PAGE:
- The Washington Times - Monday, September 8, 2008

President Bush delivered a back-channel message of personal support to Gen. David Petraeus when the commander of U.S. forces in Iraq felt undermined late in 2007 by a lack of support from the Pentagon, State Department and his own military superiors, a new book says.

Gen. Petraeus believed any further troop reductions in Iraq should be contingent on reductions in violence. But he was under intense pressure from those above him to reduce the U.S. troop presence as soon as possible, according to “The War Within: A Secret White House History,” by Bob Woodward.

President Bush supported Gen. Petraeus, but did it through a back channel, without telling almost anyone.

Mr. Bush went outside the chain of command and delivered a message of support to Gen. Petraeus through a retired Army officer, Gen. Jack Keane.

“I waited over three years for a successful strategy. And I’m not giving up on it prematurely,” Mr. Bush said, in a message relayed by Gen. Keane to Gen. Petraeus, just after Gen. Petraeus’ two days of testimony on Sept. 11 and 12, 2007.

“I want Dave to know that I want him to win He will have as much force as he needs for as long as he needs it.”

Gen. Petraeus, after hearing this from Gen. Keane, said, “I wish he’d tell [Central Command] and the Pentagon that.”

The book opens a window onto the remarkable role played by Gen. Keane, who has been a key behind- the-scenes liason between Gen. Petraeus and the White House, according to Mr. Woodward’s book.

Gen. Keane was a public proponent of the surge in late 2006, but around that time also began to meet with top administration officials. He eventually held a series of private meetings with Mr. Cheney, a few of which included the president.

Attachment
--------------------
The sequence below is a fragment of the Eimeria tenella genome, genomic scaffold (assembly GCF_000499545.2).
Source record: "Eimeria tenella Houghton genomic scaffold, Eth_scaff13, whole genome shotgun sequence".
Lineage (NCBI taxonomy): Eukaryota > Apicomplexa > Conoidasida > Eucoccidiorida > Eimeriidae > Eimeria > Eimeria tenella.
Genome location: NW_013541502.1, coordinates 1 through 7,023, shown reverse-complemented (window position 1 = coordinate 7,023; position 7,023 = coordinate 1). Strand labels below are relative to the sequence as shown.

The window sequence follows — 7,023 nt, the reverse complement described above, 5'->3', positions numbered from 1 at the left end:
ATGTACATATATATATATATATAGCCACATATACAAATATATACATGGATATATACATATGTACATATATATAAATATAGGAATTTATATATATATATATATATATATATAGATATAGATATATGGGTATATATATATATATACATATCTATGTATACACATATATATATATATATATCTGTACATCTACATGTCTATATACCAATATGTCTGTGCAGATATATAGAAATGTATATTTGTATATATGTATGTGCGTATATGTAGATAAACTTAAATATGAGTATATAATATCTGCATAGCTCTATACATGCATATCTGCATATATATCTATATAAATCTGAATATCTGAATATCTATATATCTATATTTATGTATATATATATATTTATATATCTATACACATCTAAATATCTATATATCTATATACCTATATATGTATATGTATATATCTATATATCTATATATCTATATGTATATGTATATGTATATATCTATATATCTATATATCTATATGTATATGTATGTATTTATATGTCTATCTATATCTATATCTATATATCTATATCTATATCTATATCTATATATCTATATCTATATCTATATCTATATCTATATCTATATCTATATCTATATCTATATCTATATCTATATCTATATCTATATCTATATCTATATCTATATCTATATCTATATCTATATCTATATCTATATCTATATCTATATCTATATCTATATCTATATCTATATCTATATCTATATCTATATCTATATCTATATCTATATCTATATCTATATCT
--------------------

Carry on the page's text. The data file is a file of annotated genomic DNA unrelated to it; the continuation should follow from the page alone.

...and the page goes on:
At an Aug. 18 meeting with Mr. Cheney at the vice president’s residence in Northwest Washington, Gen. Keane said that Gen. Petraeus had “an unsupportive chain of command for the first time in his career, when he has the most critical job he’s ever had and ever will have.”

“The impact of that is stunning for him,” Gen. Keane told Mr. Cheney.

Gen. Keane said that Secretary of Defense Robert Gates was not doing enough with his “enormous credibility” to build support among lawmakers on Capitol Hill for Gen. Petraeus and Ambassador Ryan Crocker, who also testified with Gen. Petraeus.

The Joint Chiefs of Staff, Gen. Keane said, were “more concerned about breaking the Army and Marine Corps than winning the war,” and Admiral William Fallon, who was head of Central Command, had “bought into all the political concerns in Washington.”

Adm. Fallon said he recommended to Mr. Gates that Gen. Petraeus be replaced that fall, because of the strain on him after three tours over five years in Iraq, though Mr. Gates disputed that story, the book says.

Adm. Fallon thought Gen. Petraeus might suffer the same fate as former military commanders, such as Adm. John S. McCain, the grandfather of current presidential nominee John McCain. Adm. McCain weighed 100 pounds at the end of World War II and died of a heart attack days after returning home.

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